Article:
04-12-2008, 08:04 AM
An appropriate celebration???

Everyone in the family stands around the toilet and applauds, of course!! LOL

04-12-2008, 09:51 AM
Laura-- the "yay!" is for you and getting through all this family stuff-- and important decision-making! (Am adding this sentence, through editing...--I absolutely LOVED being a stay-at-home mom with my 3 kids, so I didn't mean "getting through" in any negative way!) And I'll bet the "yay!" can be for the rest of us who are glad we're done with potty training days! :D

You did get a lot of advice to mull over. You're so right in knowing that there is no real sense of urgency at this time. Just keep your eye on how you're doing, keep your bones as strong as you can, and keep in shape. Even though I am a little overweight (let's say 15-20 lbs. pre-op, add another 10 now, unfortunately) I still felt I was strong and healthy. Besides the exercising you are doing, let me share with you one other story... so you can keep this in mind too, if needed. I always thought my arms and legs were very strong, but after my surgery I discovered some things to the contrary. First, let me say that everybody's surgery is different... some are more extensive than others, etc. I think mine was a biggie. It left me very weak and I had no endurance. I had planned to return to work in August, but there was no way. If only I had a desk job, it would have worked out. But as an elementary school librarian, I needed to be on the go all day long with classes, along with dealing with at least 200-300 books daily... and getting them re-shelved, etc., including down at floor level. This is where the exercise comes in. I discovered, much to my embarrassment, that I could not get down.... This again depends on how far you are fused, but if it includes most of your lumbars, you will not be allowed (nor can you anyway) to bend over. So I've been working for the past few months on increasing leg strength-- so I can squat. What I had thought was "strength" in my legs was actually "endurance"... I could walk a lot, push hard with my legs, etc., but I could not lower my body and keep my back perpendicular to the floor--and then get back up! :rolleyes:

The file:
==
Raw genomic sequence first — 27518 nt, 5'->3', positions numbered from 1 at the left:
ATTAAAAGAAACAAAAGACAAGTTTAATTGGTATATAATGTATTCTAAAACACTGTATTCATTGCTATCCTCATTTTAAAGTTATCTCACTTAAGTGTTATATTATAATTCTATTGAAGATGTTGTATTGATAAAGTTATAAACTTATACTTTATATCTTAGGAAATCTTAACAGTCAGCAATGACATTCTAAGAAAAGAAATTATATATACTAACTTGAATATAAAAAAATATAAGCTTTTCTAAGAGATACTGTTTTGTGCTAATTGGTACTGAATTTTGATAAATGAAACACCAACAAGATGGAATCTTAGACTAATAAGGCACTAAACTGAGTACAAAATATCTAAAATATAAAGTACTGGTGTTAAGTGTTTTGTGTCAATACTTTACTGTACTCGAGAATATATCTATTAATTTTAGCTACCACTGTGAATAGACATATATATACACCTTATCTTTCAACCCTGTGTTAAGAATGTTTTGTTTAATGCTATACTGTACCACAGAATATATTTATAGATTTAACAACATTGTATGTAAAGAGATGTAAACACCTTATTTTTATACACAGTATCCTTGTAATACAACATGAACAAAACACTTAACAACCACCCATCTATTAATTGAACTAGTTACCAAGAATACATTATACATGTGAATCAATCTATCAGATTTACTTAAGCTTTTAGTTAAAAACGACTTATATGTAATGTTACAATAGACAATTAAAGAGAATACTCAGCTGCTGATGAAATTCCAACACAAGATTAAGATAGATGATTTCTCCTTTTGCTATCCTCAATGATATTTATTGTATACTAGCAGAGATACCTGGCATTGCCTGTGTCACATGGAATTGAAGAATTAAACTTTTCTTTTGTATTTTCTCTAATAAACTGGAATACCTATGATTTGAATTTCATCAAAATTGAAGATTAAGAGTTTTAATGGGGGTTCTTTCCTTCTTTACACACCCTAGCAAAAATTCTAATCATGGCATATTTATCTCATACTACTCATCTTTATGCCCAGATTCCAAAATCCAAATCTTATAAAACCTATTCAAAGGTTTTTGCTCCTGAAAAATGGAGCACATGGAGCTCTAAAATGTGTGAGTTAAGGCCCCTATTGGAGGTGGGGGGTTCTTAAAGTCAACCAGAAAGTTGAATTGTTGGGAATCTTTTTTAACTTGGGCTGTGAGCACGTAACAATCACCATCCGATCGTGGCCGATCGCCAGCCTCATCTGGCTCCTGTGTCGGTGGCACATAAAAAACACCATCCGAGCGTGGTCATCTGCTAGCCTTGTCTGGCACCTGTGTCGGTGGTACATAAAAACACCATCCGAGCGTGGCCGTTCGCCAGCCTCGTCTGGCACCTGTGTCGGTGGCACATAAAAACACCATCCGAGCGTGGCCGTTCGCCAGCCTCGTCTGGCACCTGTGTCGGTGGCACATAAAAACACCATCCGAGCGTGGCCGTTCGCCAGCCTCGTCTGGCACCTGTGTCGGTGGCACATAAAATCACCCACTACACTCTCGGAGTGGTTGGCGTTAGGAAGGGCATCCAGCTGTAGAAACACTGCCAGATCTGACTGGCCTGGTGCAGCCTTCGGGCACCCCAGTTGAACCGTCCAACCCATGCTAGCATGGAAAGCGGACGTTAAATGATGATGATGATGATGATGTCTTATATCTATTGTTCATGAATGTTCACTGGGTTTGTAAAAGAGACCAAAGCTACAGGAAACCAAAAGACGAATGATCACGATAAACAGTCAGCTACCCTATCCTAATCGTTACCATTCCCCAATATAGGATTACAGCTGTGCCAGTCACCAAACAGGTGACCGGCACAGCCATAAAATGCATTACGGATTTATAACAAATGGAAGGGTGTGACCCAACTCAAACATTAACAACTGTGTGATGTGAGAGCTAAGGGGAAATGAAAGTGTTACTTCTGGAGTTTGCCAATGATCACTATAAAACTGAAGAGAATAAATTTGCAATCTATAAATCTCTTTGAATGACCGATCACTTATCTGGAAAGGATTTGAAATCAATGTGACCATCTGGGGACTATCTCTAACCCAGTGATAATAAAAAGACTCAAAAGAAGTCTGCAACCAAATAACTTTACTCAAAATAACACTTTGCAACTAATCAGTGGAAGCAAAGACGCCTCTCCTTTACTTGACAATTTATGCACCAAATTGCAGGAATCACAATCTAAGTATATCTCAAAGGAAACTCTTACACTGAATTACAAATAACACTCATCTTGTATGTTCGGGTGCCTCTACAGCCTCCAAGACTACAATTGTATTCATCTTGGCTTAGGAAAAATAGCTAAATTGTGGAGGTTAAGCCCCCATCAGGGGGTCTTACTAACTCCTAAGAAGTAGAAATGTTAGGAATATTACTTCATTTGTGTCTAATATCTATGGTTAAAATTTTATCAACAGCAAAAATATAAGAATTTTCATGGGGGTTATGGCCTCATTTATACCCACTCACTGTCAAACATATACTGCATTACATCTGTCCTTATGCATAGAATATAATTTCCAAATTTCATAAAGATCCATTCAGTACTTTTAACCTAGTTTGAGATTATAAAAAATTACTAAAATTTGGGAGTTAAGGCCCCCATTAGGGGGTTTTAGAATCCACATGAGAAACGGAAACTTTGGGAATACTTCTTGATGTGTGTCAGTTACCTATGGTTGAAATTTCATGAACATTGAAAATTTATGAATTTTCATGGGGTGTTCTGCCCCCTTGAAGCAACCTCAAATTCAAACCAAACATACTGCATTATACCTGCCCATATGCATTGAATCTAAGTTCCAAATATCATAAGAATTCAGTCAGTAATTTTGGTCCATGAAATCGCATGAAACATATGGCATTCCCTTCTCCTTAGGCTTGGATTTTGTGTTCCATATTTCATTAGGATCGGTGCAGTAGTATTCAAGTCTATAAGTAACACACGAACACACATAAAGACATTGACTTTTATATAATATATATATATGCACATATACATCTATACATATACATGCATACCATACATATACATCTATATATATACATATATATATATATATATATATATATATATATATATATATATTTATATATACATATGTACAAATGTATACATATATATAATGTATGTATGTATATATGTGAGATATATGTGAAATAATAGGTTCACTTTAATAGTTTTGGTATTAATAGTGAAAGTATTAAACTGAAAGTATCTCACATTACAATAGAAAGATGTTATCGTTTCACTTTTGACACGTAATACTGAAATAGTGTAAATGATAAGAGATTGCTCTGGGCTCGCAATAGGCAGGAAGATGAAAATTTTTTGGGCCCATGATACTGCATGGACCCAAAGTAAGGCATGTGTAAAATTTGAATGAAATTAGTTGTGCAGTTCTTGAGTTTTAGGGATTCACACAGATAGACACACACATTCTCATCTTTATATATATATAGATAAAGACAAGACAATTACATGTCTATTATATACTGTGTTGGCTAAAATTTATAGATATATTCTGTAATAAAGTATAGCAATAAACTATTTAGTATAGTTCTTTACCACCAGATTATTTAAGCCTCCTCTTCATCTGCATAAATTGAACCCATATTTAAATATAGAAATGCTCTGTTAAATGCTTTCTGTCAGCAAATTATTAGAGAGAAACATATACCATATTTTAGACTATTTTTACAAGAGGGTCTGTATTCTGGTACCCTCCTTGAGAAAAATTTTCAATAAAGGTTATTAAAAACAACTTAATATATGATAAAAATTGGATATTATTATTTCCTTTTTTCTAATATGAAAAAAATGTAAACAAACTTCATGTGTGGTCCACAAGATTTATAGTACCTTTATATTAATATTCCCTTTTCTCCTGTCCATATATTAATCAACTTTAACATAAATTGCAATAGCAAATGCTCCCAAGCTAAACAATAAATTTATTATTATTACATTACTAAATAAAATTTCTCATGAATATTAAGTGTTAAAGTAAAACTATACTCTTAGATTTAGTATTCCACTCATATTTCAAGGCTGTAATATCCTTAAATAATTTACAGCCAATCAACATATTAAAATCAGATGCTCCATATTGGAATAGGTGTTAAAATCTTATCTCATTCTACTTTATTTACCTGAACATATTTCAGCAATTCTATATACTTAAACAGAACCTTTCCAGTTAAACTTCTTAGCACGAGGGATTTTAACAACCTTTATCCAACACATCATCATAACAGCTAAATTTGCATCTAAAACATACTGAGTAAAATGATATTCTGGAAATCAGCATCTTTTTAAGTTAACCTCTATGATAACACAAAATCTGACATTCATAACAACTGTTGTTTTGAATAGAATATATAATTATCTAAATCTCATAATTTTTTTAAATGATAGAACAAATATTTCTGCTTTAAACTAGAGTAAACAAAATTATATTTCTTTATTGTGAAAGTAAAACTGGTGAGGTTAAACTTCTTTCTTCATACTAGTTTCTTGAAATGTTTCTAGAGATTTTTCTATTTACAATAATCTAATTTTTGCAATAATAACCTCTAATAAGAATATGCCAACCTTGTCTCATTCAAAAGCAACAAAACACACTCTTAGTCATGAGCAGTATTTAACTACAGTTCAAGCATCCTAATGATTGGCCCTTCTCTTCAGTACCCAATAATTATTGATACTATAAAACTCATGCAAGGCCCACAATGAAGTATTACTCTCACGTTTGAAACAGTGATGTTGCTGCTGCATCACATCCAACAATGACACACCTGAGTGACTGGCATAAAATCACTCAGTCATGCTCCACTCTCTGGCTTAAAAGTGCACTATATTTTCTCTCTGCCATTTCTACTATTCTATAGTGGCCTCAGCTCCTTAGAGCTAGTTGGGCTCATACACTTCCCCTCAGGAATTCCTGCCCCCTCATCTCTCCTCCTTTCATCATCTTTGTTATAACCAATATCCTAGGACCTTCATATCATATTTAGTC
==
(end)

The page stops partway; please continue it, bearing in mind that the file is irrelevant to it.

It is really important to keep your back flexible, your body in shape, including your arms and legs too, because they will be called upon to make up for the challenges you will have post-op. Lots of people have no problems with that, but thought I'd mention it just in case there are others out there that bend over rather than squat to get to things that are low...

Best wishes -- keep us posted on how you're doing, and enjoy your family! The years will fly by so quickly!!!

loves to skate
04-12-2008, 11:46 AM
Hi Laura,
Amen to what Susie just said about strength in the legs. That's where if you wait until the pain gets too bad and you can't exercise vigorously, then you start to lose strength in the legs. My legs were very strong when I was roller skating but because of the pain, I had to stop skating 5 months before my surgery. I did water therapy to stay strong after giving up skating. Unfortunately I came down with a very bad virus 5 weeks before surgery and was too sick to go to the pool. At age 67, you lose muscle strength very fast, so I was also very weak after my surgery. I still can't squat. I can get down on my knees, but I can't get up unless I have something with which to pull myself up. I don't start PT for another month and a half. Fortunately, muscles have memory, so I am sure that the PT will be able to address that issue. I'm glad you have time on you side.

04-14-2008, 12:48 PM

I believe you have seen a couple of top-notch surgeons (the best doctors are affiliated with the best hospitals), and if I were you I would follow their advice. However, did either of these surgeons indicate how long of a fusion you would require if you opted to have surgery now rather than waiting? Since your lumbar curve is currently at 60º, you might already require a fusion to the sacrum, but if having surgery now rather than waiting meant sparing even one or two levels of your lumbar spine from fusion, then now might be a better time to have surgery. I would question these doctors about that. On the other hand, with advancements in spine surgery rapidly evolving all the time, perhaps there will be even better procedures within the next 10 to 15 years. My brother who accompanied me when I scheduled surgery has a background in engineering and he is surprised that more advancement has not been made in the area of motion preservation. Perhaps that is something future patients will be able to benefit from.